When Trammell Crow leased a space to AMC to build a new eight-screen theater in the lucrative Central Zone of Dallas film exhibition, the battle lines had been crossed. AMC had been a peripheral player in the Dallas market with nondescript multiplexes in outer Dallas neighborhoods. But to build adjoining Crow’s Glen Lakes Tower in a tight two-acre spot within the Central Zone was quite another thing entirely. While it had just landed in the periphery of the Zone when it took over the boutique neighborhood Highland Park Village theater, the AMC NorthPark was going to be the chain’s destination theater. Everyone knew it was movie theater war. Within weeks of the AMC project starting, United Artists was completing terms on a tract of land to build its own multiplex walking distance from the AMC NorthPark. They were both trying to unseat General Cinemas which, itself, had all but done in the Plitt/Interstate theaters which had dominated the Dallas marketplace for decades.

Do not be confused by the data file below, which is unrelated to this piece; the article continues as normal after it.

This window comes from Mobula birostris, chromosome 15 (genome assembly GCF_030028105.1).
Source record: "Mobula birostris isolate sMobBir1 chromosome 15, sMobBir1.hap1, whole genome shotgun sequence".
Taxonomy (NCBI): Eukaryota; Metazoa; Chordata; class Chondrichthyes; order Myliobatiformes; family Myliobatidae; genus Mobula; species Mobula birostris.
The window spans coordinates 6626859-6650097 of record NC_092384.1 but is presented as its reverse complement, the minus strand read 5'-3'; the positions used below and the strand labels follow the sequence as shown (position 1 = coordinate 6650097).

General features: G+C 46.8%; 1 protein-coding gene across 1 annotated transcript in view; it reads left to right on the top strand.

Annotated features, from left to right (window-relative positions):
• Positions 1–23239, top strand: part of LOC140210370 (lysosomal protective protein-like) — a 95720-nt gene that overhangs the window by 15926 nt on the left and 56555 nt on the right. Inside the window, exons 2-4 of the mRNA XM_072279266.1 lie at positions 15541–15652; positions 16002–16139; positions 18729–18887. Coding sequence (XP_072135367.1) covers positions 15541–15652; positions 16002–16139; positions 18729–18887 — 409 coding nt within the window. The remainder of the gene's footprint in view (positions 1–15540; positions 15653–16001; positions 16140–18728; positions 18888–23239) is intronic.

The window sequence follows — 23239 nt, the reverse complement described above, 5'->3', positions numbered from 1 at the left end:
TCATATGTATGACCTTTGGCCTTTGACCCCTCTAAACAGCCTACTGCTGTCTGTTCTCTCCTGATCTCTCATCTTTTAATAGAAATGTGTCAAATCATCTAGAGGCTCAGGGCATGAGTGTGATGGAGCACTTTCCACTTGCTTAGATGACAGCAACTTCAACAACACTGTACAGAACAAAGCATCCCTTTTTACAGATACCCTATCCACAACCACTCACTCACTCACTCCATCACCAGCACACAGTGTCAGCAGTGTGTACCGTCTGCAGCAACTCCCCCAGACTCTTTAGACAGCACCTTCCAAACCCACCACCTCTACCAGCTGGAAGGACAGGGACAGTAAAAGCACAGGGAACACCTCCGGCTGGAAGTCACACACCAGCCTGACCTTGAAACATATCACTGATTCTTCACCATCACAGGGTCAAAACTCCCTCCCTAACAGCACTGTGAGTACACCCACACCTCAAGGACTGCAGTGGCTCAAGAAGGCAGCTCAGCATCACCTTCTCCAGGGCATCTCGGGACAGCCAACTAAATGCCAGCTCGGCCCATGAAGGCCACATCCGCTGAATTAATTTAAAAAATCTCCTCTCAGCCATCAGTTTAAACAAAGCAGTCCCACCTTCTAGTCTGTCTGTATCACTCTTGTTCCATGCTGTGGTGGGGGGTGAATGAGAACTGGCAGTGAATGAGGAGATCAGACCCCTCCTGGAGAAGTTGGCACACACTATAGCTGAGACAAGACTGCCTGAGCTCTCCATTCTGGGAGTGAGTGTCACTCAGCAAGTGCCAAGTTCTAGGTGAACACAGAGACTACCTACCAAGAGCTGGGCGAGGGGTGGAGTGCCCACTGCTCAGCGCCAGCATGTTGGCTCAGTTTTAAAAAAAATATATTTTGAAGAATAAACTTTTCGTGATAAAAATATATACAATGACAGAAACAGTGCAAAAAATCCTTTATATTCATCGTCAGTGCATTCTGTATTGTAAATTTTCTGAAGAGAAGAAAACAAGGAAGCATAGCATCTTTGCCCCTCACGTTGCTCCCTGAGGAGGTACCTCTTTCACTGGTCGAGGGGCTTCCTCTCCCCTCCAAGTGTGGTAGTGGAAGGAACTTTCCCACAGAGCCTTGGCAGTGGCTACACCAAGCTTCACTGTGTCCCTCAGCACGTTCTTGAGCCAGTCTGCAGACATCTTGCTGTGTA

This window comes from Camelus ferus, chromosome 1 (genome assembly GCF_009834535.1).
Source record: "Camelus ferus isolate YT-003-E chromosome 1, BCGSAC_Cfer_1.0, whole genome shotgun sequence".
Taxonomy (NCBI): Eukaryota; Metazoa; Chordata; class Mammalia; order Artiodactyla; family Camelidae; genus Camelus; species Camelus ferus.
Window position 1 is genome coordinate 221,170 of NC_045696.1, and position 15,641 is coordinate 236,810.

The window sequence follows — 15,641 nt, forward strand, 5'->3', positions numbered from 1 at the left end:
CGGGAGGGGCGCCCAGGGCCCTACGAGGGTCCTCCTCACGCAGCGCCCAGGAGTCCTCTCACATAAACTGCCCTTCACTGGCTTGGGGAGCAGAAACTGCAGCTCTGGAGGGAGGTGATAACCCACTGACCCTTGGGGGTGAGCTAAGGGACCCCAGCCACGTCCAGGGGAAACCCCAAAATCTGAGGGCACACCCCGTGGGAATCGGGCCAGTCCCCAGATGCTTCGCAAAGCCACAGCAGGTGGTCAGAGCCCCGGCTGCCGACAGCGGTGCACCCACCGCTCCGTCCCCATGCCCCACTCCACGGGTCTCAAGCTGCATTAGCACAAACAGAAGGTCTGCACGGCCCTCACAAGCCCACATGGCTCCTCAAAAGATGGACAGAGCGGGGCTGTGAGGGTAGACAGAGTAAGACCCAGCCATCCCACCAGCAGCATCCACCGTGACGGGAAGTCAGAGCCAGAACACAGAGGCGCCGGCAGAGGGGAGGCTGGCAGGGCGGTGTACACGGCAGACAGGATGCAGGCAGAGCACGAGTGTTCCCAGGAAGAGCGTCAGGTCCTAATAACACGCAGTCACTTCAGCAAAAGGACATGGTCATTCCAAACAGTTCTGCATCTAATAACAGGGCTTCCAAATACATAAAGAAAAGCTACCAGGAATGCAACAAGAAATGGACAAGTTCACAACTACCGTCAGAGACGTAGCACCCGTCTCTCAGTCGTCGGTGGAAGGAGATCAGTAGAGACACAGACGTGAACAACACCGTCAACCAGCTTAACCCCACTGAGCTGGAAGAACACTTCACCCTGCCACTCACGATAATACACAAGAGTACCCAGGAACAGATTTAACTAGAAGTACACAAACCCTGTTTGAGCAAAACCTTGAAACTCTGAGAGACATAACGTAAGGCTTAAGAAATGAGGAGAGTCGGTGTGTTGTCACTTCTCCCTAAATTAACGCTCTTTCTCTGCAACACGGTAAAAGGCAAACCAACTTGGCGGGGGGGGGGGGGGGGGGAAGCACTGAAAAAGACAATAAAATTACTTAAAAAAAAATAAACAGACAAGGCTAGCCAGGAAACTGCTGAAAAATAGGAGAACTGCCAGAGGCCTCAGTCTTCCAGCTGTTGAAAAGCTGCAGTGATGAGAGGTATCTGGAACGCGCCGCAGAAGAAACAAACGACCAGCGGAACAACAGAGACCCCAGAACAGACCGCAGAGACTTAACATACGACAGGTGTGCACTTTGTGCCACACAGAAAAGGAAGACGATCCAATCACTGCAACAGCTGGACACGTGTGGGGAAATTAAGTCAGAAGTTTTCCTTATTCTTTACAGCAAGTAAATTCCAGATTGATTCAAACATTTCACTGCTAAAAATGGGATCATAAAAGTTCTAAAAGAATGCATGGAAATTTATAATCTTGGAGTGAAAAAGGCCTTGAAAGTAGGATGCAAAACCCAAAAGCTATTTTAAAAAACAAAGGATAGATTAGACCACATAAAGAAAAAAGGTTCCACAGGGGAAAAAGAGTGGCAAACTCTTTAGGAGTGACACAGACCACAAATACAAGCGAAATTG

The AMC NorthPark was completed a bit ahead of schedule with a November 10th, 1988, champagne buffet and premiere screening of A Cry in the Dark benefiting Dallas Cares, an AIDS support group. The theater opened to the general public a day later. Two of the eight auditoriums seated 500 patrons and two more seated 400 each. Those four theaters were stadium-style seating which was supposedly one of the first five theaters in the country to have that many stadium seating houses in the same complex. Seating capacity in the sloped seating theaters ranged from 200 to 300 seats. The theaters had Sigma Torus Compound Curved Screens and AMC would brand the theaters as High Impact Theater Systems or HITS. (Obviously unimpressed, it didn’t take long for the neighboring General Cinema NorthPark to move the S to the front of that acronym for its disparaging take on its new competitor to the North.)